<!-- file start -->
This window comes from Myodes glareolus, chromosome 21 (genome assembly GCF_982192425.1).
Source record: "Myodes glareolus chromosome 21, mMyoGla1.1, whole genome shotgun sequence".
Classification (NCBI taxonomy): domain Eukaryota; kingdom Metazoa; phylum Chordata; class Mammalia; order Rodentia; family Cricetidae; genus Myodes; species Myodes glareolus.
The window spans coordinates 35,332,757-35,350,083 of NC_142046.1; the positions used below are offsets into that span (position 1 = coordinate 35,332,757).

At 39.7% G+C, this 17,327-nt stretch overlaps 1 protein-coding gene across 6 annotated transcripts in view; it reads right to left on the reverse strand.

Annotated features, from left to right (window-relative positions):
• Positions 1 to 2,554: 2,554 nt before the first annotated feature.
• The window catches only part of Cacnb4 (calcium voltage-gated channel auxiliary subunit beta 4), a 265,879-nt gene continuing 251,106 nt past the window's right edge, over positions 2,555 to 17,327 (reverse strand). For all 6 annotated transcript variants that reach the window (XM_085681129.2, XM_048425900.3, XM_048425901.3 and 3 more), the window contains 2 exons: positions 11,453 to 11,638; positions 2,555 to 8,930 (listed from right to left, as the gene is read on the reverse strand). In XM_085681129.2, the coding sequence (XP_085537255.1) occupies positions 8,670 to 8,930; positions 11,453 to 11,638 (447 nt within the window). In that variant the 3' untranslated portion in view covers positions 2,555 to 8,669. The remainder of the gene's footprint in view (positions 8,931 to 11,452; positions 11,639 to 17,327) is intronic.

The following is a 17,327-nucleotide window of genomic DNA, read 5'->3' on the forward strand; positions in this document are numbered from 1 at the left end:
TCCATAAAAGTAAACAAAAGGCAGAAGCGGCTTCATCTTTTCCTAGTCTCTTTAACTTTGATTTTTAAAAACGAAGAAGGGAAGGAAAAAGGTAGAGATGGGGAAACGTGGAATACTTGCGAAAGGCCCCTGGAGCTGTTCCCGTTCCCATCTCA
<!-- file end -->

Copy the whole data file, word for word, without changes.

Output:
This window comes from Myodes glareolus, chromosome 21 (genome assembly GCF_982192425.1).
Source record: "Myodes glareolus chromosome 21, mMyoGla1.1, whole genome shotgun sequence".
Classification (NCBI taxonomy): domain Eukaryota; kingdom Metazoa; phylum Chordata; class Mammalia; order Rodentia; family Cricetidae; genus Myodes; species Myodes glareolus.
The window spans coordinates 35,332,757-35,350,083 of NC_142046.1; the positions used below are offsets into that span (position 1 = coordinate 35,332,757).

At 39.7% G+C, this 17,327-nt stretch overlaps 1 protein-coding gene across 6 annotated transcripts in view; it reads right to left on the reverse strand.

Annotated features, from left to right (window-relative positions):
• Positions 1 to 2,554: 2,554 nt before the first annotated feature.
• The window catches only part of Cacnb4 (calcium voltage-gated channel auxiliary subunit beta 4), a 265,879-nt gene continuing 251,106 nt past the window's right edge, over positions 2,555 to 17,327 (reverse strand). For all 6 annotated transcript variants that reach the window (XM_085681129.2, XM_048425900.3, XM_048425901.3 and 3 more), the window contains 2 exons: positions 11,453 to 11,638; positions 2,555 to 8,930 (listed from right to left, as the gene is read on the reverse strand). In XM_085681129.2, the coding sequence (XP_085537255.1) occupies positions 8,670 to 8,930; positions 11,453 to 11,638 (447 nt within the window). In that variant the 3' untranslated portion in view covers positions 2,555 to 8,669. The remainder of the gene's footprint in view (positions 8,931 to 11,452; positions 11,639 to 17,327) is intronic.

The following is a 17,327-nucleotide window of genomic DNA, read 5'->3' on the forward strand; positions in this document are numbered from 1 at the left end:
TCCATAAAAGTAAACAAAAGGCAGAAGCGGCTTCATCTTTTCCTAGTCTCTTTAACTTTGATTTTTAAAAACGAAGAAGGGAAGGAAAAAGGTAGAGATGGGGAAACGTGGAATACTTGCGAAAGGCCCCTGGAGCTGTTCCCGTTCCCATCTCA